Recalling his conversations with migrant workers who started walking home from Delhi after the nationwide lockdown was imposed late last month, Dwivedi said they were without hope. “Today, people are stressed over two things – contracting coronavirus and getting the required treatment.”
In India, Dwivedi said, most people have to go to private hospitals and clinics for treatment because they usually don’t have an option. Today, though, many private clinics and small hospitals have closed their doors because of the lack of personal protective equipment, he claimed. “They call their hospitals ‘shops’. The government does not coordinate with them and they believe they don’t owe anyone anything. So, they won’t provide us their services,” he charged. “A hospital can’t and shouldn’t be allowed to say it is a service provider. They get land and resources on relaxed terms.”
The Indian government’s alternative to quality public healthcare, the lawyer noted, is health insurance. But the central government’s flagship health insurance scheme, Pradhan Mantri Jan Arogya Yojana, currently covers just about 40 percent of the people. “What about the rest? There are people who work in the corporate sector but have a hand-to-mouth income,” he said. “Some have been out of work for the last two months. How can they pay if there’s a medical emergency in their family?”
‘Government should play a larger role in providing primary and secondary healthcare'
Prof Ashwani Kumar, from the School of Development Studies, TISS, Mumbai, described Dwivedi’s petition as “radical” and “very important”.
He lauded the petitioner for bringing attention to the “very crucial question” of the right to health. Ashwani, who has been involved with designing several welfare programmes such as the rural employment guarantee scheme and the Public Distribution System, argued that the petition has helped expose the “dark and ugly aspects” of market-based solutions for everything.
Asked if Indian would nationalise all healthcare, Ashwani said it was an “utopian dream”.
“I don’t think the Supreme Court can take upon itself the policy role of what the parliament or the state would do,” he said. “Even if you look at the Right to Food judgement, it's not completely nationalised. The court took a stand and directed the state to provide subsidised rations.”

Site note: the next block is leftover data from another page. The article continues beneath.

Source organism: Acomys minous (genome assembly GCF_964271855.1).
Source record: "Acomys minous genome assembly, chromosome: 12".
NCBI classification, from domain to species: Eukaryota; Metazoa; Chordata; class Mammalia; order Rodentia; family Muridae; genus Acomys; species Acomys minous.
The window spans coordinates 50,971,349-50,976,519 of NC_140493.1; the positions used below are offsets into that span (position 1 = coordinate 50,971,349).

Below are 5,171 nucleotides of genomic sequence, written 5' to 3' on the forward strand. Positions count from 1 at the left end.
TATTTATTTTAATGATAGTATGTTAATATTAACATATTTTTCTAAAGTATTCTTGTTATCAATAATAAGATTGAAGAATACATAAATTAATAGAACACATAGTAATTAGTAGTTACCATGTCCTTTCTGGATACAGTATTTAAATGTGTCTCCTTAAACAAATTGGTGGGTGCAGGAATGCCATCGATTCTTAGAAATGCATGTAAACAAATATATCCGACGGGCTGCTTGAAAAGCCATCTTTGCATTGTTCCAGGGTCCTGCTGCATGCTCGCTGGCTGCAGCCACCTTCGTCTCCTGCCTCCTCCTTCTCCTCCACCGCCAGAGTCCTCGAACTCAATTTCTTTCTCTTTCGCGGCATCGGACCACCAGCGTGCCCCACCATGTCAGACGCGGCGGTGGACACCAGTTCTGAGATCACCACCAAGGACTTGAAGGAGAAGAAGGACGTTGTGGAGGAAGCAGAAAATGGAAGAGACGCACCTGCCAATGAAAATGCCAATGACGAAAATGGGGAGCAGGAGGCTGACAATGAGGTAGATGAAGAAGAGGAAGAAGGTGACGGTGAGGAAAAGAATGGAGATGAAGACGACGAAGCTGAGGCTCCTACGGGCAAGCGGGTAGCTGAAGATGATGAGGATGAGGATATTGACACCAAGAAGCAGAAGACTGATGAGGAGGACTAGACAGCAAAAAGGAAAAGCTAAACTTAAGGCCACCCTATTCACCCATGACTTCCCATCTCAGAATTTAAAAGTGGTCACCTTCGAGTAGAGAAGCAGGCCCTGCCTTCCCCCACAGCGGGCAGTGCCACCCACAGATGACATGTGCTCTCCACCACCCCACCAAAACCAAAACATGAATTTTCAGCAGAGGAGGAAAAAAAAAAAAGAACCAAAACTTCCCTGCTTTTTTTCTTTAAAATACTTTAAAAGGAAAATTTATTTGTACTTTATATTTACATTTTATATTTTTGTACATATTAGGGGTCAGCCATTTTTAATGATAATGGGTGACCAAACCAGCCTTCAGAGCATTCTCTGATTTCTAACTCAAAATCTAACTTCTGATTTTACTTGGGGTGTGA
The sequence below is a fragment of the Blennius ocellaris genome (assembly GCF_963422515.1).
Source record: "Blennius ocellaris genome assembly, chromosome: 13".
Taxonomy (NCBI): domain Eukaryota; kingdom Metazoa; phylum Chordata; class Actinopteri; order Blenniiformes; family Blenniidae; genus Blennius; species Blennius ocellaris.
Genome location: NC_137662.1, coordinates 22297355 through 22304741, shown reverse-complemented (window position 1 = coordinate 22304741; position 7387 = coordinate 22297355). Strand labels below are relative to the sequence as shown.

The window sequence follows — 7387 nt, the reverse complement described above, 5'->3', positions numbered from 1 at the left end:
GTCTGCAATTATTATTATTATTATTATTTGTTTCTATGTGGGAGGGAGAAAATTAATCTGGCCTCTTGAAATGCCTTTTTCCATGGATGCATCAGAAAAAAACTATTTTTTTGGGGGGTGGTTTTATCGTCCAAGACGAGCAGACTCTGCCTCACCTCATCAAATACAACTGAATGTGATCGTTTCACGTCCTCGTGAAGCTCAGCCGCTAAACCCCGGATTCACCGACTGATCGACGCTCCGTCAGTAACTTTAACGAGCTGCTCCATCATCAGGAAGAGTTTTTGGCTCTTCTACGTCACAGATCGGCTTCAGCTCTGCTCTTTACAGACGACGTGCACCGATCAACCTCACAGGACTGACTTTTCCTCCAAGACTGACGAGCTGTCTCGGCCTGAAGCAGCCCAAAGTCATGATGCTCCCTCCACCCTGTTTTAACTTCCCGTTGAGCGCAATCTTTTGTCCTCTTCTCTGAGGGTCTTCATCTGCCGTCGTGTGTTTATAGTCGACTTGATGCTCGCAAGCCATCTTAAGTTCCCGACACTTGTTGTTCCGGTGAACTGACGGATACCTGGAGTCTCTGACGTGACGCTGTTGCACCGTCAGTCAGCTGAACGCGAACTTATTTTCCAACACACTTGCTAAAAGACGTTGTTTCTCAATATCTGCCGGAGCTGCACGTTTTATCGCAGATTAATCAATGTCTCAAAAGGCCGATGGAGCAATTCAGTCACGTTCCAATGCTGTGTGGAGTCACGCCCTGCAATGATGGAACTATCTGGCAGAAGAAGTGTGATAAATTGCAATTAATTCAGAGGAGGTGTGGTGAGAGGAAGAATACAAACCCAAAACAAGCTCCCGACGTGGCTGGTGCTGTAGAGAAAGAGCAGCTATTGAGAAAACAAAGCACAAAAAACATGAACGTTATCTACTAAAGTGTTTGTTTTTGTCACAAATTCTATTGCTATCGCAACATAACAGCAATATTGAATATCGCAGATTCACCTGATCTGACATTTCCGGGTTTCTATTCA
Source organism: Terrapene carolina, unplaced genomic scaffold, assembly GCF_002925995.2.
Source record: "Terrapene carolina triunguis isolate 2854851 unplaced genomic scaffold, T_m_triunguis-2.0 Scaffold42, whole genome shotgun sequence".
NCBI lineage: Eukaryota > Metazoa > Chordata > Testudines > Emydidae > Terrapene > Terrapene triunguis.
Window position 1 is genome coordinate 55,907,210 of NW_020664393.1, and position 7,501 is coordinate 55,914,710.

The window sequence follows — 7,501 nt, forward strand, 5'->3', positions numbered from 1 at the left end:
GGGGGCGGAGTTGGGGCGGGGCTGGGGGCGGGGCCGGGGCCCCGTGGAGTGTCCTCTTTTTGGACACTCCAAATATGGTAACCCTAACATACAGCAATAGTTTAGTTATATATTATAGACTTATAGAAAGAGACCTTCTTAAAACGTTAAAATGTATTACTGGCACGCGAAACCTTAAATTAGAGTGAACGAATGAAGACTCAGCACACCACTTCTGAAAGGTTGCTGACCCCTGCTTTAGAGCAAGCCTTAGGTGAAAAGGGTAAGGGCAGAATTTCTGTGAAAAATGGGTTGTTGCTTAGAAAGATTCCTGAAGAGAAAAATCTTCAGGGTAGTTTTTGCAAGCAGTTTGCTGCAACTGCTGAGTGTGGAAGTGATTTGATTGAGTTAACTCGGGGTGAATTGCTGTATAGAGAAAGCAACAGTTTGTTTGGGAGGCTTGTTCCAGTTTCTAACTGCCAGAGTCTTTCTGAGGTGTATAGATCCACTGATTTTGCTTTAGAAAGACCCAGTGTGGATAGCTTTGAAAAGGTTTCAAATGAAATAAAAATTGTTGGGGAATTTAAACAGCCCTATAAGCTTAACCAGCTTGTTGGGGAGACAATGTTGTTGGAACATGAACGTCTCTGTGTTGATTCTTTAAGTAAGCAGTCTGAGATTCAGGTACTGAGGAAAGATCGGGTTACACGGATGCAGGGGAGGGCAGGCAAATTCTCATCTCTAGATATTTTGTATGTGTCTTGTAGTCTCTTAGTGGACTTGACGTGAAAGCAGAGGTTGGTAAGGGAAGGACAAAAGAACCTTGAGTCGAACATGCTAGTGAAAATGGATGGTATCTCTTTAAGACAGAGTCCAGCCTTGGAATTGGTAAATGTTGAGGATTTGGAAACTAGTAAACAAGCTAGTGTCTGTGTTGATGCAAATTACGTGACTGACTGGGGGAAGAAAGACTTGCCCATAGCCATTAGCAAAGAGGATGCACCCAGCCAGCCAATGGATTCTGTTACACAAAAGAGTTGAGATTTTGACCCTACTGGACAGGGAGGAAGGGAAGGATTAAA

Ashwani cautioned that nationalising healthcare was not a solution in itself. Canada, he said, has the most “socialised” healthcare in the world, but it is still grappling with the pandemic. “If you look at Kerala as well, they have been successful in containing the virus to a large extent. But they do not have a nationalised health system,” he said.
He added, “I think the term that should be used is ‘socialised healthcare’. What it means is that in the provision of primary and secondary healthcare, the government plays a larger role.”
‘Why should people who are willing to pay not be asked to pay?’
“I don’t see what purpose nationalising everything would serve,” said Puja Mehra, an independent journalist. “The point is that what you need isn’t only publicly owned hospitals but a greater supply of hospitals.”
In a pandemic, she explained, the policy objective should be twofold: ramp up infrastructure by building new hospitals in less time and increase their availability, especially in the hotspots. “Right now, whatever supply you have of healthcare facilities is concentrated in urban areas. There need to be new facilities in areas that are hotspots, especially if these hotspots fall in rural areas or areas where supplies of medical facilities are short,” she said.
She said nationalising medical facilities would not increase the supply of healthcare to deal with the pandemic. “If the government would reimburse private labs and hospitals, and fully subsidise the cost of doing these tests, then we could achieve the same results far more efficiently,” she said.
Mehra added, “I’m quite sure that hospitals will not want to charge a big fee for these kinds of things. “Even if you were to include all private hospitals and facilities, India’s stock of hospitals is just very low. If you take private plus government plus rural taken together, it’s very low.”
If the country needed more testing facilities, Mehra said, then it didn’t matter whether a private or public lab was doing it, as long as the private company wasn’t incurring losses.
“If I’m a private sector guy and I’m testing and you tell me I have to test for free, which is what the Supreme Court has done, then it means a loss for me,” she explained. “Whatever the price of testing is, I’ll have to absorb it. At some point, all my cash flows will come down to zero. How will I operate? I also have to give salaries, have to pay rent and have to pay the electricity bill. In order to not go bankrupt, I’ll just do fewer tests which is a wrong policy.”
In treating Covid-19, pricing shouldn’t be a barrier. “But at the same time, there are many people willing to pay,” Mehra said. “Why should people who are willing to pay not be asked to pay?”